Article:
A systematic review. Journal of the Academy of Marketing Science, 39 1 , — Pirsch, J. A framework for understanding corporate social responsibility programs as a continuum: An exploratory study. Journal of Business Ethics, 70 2 , — Podnar, K. CSR expectations: The focus of corporate marketing. Corporate Communications: An International Journal, 12 4 , — Podsakoff, P. Common method biases in behavioral research: A critical review of the literature and recommended remedies.

Journal of Applied Psychology, 88 5 , — Self-reports in organizational research: Problems and prospects. Journal of Management, 12 4 , — Porter, M. The competitive advantage of corporate philanthropy.

Sales Orientation in Marketing-Driven Businesses

Harvard Business Review, 80 12 , 56— Ragins, B. Marginal mentoring: The effects of type of mentor, quality of relationship, and program design on work and career attitudes. Academy of Management Journal, 43 6 , — Raisch, S. Organizational ambidexterity: Balancing exploitation and exploration for sustained performance. Resick, C.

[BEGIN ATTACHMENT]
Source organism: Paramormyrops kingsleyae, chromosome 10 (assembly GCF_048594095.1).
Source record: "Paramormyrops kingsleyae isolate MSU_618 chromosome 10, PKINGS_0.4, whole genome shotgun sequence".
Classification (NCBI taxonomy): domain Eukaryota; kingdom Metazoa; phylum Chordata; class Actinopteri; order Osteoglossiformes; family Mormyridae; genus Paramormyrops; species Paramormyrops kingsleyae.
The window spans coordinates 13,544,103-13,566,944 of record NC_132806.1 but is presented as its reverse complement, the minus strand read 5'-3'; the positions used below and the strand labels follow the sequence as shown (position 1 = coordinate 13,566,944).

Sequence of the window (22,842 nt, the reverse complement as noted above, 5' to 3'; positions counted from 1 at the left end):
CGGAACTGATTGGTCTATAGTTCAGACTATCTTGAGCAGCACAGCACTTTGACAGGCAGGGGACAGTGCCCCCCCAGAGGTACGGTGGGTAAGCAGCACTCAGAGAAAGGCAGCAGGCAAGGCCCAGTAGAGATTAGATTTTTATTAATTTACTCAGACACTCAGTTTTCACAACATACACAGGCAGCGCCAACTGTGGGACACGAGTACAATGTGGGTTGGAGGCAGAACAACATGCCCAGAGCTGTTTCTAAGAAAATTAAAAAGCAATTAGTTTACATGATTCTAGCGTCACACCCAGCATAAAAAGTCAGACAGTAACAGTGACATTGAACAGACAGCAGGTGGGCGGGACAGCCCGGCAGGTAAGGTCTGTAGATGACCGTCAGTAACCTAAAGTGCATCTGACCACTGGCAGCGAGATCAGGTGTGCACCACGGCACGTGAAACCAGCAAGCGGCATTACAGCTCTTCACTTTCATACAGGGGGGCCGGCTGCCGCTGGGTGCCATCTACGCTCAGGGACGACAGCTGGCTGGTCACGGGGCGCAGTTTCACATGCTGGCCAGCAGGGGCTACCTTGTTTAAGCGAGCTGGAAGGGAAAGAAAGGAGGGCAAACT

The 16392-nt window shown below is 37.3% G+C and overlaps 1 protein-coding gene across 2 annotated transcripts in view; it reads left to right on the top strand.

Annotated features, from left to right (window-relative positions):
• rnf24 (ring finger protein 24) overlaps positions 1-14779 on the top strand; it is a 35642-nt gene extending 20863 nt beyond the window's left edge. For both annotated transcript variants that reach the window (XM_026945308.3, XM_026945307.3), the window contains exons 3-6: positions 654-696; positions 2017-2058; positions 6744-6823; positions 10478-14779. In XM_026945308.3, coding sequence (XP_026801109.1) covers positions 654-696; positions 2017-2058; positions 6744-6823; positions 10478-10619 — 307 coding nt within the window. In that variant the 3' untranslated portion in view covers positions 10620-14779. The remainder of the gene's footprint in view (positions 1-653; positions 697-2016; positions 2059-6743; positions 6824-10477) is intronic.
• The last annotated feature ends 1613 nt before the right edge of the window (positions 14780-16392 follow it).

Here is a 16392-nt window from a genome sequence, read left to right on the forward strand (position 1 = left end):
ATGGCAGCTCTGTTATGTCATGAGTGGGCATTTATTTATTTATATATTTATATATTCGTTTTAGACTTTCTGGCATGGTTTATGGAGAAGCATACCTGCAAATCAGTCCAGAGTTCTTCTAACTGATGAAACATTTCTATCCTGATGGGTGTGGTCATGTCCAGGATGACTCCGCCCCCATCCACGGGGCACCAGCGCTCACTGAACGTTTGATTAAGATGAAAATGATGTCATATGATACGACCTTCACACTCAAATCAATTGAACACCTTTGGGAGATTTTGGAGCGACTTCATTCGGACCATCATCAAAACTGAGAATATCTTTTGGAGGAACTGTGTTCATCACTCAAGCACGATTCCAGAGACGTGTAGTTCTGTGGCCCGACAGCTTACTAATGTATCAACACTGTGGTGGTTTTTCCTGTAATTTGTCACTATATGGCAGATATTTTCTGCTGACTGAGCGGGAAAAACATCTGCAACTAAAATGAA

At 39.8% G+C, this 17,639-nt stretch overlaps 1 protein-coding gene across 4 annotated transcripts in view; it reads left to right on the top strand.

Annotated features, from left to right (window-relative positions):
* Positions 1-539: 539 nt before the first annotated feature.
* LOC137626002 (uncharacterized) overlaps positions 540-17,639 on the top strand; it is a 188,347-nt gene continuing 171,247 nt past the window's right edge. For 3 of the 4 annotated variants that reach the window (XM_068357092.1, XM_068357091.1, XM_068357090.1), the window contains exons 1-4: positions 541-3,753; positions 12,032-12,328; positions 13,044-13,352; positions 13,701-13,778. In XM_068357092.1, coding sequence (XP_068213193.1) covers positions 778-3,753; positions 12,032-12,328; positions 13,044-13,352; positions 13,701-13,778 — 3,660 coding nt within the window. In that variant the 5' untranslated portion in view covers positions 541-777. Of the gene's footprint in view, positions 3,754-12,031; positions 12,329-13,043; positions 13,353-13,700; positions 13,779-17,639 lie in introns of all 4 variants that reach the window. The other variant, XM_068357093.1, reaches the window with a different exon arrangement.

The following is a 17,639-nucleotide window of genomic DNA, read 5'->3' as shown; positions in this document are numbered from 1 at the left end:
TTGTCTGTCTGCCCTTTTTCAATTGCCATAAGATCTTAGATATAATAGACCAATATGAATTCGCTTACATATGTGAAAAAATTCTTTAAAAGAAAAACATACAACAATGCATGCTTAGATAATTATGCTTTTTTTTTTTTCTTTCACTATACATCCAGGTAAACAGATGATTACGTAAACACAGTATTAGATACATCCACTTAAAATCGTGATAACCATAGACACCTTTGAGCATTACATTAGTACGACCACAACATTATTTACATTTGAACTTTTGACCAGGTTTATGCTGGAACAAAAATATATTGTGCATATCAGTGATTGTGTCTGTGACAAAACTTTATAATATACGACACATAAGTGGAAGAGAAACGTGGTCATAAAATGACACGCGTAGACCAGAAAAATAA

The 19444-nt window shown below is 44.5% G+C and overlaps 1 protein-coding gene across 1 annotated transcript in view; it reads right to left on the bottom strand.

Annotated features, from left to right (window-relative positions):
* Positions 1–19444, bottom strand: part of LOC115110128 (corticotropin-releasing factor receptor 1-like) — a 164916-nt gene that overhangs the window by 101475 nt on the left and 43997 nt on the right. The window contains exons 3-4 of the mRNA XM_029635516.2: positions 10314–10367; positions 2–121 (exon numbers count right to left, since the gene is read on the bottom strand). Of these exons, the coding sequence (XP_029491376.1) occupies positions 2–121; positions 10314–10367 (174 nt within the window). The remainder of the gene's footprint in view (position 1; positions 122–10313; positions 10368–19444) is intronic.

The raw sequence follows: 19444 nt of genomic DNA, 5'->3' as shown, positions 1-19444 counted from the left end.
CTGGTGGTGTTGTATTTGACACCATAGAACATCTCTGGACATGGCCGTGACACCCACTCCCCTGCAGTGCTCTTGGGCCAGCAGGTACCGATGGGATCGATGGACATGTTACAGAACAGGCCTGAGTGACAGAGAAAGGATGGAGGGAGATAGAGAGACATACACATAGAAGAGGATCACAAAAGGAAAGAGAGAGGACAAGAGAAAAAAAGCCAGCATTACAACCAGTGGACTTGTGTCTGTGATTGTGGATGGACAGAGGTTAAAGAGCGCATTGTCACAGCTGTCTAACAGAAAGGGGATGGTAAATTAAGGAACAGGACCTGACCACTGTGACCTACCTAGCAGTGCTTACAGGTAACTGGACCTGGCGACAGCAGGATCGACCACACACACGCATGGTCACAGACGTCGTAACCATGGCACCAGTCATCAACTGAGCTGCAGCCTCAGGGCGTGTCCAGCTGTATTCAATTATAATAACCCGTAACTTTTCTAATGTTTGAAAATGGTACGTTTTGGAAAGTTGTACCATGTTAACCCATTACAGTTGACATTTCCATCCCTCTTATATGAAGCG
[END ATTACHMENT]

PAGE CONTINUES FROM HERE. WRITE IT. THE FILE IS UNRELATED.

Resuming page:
Ethical leadership, moral equity judgments, and discretionary workplace behavior. Human Relations, 66 7 , — Rindfleisch, A.

Business Strategy: Are You Inside-Out or Outside-In?

Cross-sectional versus longitudinal survey research: Concepts, findings, and guidelines. Journal of Marketing Research, 45 3 , — Rohiua, G. Towards a better understanding of the relationship between speed of internationalization and performance outcomes among young international ventures. Doctoral dissertation, Faculty of Business, Brock University.

Rosen, C. Journal of Management, 39 3 , — Rothaermel, F. Ambidexterity in technology sourcing: The moderating role of absorptive capacity. Rousseau, D. The idiosyncratic deal: Flexibility versus fairness? Organizational Dynamics, 29 , — I-deals: Idiosyncratic deals employees bargain for themselves. Armonk, NY: M. I-deals: Idiosyncratic terms in employment relationships. Academy of Management Review, 31 4 , — Idiosyncratic deals: Testing propositions on timing, content, and the employment relationship. Journal of Vocational Behavior, 74 3 , — Saeed, S.